Why No Oil? There are 2 reasons for adding olive oil to pasta dough: flavor and texture. Olive oil tastes good and a small amount will add a certain silkiness to rolled pasta. This is not at all desirable in extruded pasta. We’re going for a rough and dry texture that has a pleasant chew and grips sauce well. So similar to eggs, adding olive oil will improve the flavor, but as a lubricant it will impede the kneading process. Skip the oil.
Why Semolina Flour? The two pasta flours you should know about are coarse semolina and 00 (zero zero). Semolina flour comes from durum wheat which has a high protein content. 00 flour simply refers to a flour that has been ground down to a fine power. It’s similar to the difference between granulated sugar and powdered. Interestingly, the “00” depiction has nothing to do with the type of flour used, just the grind. Semolina is the right flour for extruded pasta because of how much protein it has and because of its coarse texture. We can’t get any extra protein from eggs to form a gluten network so it’s important to start with a flour that has the most protein possible. You can buy fancy Italian semolina flour, but if you’re shopping at the supermarket, just look for the Bob’s Red Mill brand. Specialty markets may sell semola ricante which is Italian for 00 semolina. This is awesome for rolled pasta, but for extruded you really want the coarse stuff because it has more protein. Wait, how can that be if they’re both milled from durum wheat? The milling process changes the wheat grain. The whole point of flour is to make wheat digestible. A wheat grain has three parts: the bran which is an indigestible shell, the embryo germ which is tiny, and the soft edible endosperm. When you grind this up the bran breaks down first and it gets sifted off with the germ with only the larger endosperm remaining. This is prized for it’s protein and gluten properties, but the more you grind it, the more you take away.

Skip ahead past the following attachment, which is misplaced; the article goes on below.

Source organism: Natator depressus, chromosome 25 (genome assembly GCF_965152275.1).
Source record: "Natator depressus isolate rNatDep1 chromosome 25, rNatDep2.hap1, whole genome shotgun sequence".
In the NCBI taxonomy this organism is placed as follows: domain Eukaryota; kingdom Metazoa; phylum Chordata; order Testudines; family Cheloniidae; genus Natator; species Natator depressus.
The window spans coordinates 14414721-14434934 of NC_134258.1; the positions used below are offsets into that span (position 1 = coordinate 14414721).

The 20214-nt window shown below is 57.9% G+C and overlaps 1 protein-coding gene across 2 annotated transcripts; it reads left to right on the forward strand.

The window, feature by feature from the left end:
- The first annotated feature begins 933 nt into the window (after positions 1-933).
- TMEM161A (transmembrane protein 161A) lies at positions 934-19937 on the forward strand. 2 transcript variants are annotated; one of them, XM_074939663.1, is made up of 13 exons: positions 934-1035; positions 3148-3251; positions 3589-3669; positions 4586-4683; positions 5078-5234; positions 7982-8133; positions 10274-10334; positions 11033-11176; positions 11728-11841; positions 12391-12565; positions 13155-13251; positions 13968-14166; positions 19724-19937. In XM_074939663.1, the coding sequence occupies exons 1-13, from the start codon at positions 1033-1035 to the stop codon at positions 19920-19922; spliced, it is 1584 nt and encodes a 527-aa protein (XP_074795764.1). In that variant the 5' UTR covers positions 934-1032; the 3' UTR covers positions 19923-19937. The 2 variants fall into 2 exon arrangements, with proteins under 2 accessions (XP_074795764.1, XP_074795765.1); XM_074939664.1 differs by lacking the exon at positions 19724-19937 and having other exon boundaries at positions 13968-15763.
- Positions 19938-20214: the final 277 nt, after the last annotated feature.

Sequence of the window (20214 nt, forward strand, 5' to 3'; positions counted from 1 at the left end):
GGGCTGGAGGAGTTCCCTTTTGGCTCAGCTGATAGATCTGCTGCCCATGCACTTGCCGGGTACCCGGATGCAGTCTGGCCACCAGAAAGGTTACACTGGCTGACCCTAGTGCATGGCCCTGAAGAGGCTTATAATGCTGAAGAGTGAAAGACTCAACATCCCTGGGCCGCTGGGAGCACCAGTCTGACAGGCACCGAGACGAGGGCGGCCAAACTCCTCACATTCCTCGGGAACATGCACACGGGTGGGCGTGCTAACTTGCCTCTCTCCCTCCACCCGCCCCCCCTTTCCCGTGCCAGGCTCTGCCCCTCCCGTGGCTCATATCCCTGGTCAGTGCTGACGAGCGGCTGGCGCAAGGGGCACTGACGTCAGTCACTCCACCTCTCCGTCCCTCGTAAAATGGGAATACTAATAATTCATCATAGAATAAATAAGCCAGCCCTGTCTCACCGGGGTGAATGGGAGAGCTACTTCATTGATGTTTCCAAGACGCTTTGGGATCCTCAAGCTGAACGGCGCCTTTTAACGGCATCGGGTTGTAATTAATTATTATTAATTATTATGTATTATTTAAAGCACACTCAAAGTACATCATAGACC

What About the Salt? Some pasta purists will say you should never add salt to your dough, but this has been put to the test by many reputable sources and largely debunked as a myth. Of course extruded pasta would be the exception! Adding a bit of salt to your dough won’t adversely affect it as much as eggs or oil will, but most commercial salt - even kosher - has anti-caking agents in it and these will alter the texture for the worse. If you can find salt that is truly just salt like that from Jacobsen (that is, the ingredients simply read “salt” or “sea salt” with nothing else) then it’s probably okay to add in, but I admit I have not tested this. Way safer to properly season your water instead.
I should note than as leftovers, extruded pasta really falls flat. Even boxed pasta holds up better the next day. It just gets mushier than you would expect. My advice? Eat up every last bite as soon as you make it.
Fresh Extruded Pasta
300 grams semolina flour, plus more for dusting
100 grams warm water
Weigh out flour in the stand mixer bowl. With the paddle attached, increase speed to 4. Slowly add the water, half at a time, scraping down the bowl with a rubber spatula between pours. Allow to mix for a few minutes until it has the consistency of wet sand.
Attach the pasta extruder to the stand mixer and place a large baking sheet dusted with semolina flour under the extruder.
Set mixer speed to 6 and begin adding dough a bit at a time. Make several test noodles to allow the extruder to warm up. Feed test noodles back through the extruder. Once the extruder has warmed up and the shapes come out as desired, stop making test noodles and switch to just the dough adjusting speed as necessary.
Place finished pasta on the prepared baking sheet, dust with additional semolina, and shake gently to prevent sticking. Allow pasta to dry at room temperature for at least an hour to allow the shapes to set.
In a large pot bring 3 quarts of water and 3 tablespoons of kosher salt to a rolling boil then add a very large handful of semolina flour.
Add pasta and cook until just shy of al dente, anywhere between 2-5 minutes depending on the shape and how long its been drying. Reserve pasta water. Finish cooking pasta in a sauce of your choosing. Adjust sauce consistency with seasoned pasta water and/or unsalted butter. Serve immediately.